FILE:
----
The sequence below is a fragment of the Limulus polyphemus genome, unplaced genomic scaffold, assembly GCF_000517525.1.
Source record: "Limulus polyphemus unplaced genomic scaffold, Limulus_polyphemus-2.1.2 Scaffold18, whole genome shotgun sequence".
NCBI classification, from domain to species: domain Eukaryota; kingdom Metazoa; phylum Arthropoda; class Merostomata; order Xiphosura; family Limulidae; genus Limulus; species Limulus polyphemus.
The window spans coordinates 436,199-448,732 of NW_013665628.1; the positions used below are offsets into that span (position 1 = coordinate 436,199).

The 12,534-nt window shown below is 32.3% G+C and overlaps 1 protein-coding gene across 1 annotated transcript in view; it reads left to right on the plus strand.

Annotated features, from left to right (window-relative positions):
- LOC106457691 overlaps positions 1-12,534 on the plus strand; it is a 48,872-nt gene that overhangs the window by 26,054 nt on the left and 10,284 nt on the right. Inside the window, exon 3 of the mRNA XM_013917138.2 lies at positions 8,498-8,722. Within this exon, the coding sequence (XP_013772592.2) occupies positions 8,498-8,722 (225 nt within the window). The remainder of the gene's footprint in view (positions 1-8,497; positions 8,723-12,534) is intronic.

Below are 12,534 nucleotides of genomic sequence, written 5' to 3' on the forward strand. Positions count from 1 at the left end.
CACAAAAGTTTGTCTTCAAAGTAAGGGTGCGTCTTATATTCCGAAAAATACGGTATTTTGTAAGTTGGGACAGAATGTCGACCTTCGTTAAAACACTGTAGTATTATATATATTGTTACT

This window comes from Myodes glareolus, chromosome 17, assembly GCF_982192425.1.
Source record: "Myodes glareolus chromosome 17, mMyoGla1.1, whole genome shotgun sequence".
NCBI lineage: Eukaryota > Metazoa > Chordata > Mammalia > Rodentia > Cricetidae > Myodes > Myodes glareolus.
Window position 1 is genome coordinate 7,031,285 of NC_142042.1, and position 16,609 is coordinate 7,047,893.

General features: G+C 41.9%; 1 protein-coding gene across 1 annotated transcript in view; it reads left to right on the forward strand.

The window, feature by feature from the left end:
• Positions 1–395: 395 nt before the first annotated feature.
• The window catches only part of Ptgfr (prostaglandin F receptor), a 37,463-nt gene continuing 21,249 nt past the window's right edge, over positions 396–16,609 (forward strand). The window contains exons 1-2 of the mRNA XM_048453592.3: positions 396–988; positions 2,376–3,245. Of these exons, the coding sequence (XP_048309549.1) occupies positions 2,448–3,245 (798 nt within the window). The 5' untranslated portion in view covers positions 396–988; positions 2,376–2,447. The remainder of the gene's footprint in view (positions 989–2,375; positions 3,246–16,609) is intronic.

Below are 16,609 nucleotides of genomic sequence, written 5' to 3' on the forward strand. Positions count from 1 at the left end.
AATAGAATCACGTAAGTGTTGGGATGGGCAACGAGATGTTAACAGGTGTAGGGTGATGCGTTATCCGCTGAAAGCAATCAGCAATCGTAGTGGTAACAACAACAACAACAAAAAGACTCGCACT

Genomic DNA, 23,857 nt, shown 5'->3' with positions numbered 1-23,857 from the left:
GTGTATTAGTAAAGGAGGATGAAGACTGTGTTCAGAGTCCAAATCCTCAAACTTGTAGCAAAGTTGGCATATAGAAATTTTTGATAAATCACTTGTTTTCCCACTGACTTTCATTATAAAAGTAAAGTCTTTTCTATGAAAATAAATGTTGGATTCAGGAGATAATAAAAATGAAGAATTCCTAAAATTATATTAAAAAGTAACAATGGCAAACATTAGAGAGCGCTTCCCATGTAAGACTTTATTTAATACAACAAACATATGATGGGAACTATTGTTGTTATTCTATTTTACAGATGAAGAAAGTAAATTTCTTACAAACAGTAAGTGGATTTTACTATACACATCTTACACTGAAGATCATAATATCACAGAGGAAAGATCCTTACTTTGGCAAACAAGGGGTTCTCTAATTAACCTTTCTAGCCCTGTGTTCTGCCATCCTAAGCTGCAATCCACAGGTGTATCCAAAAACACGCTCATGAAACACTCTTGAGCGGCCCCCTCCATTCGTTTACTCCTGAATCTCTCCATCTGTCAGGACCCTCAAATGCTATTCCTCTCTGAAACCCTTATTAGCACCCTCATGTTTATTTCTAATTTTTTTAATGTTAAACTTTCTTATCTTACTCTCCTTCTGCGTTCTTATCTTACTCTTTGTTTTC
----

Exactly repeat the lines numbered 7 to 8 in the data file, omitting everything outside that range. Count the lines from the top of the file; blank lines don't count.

- LOC106457691 overlaps positions 1-12,534 on the plus strand; it is a 48,872-nt gene that overhangs the window by 26,054 nt on the left and 10,284 nt on the right. Inside the window, exon 3 of the mRNA XM_013917138.2 lies at positions 8,498-8,722. Within this exon, the coding sequence (XP_013772592.2) occupies positions 8,498-8,722 (225 nt within the window). The remainder of the gene's footprint in view (positions 1-8,497; positions 8,723-12,534) is intronic.

Below are 12,534 nucleotides of genomic sequence, written 5' to 3' on the forward strand. Positions count from 1 at the left end.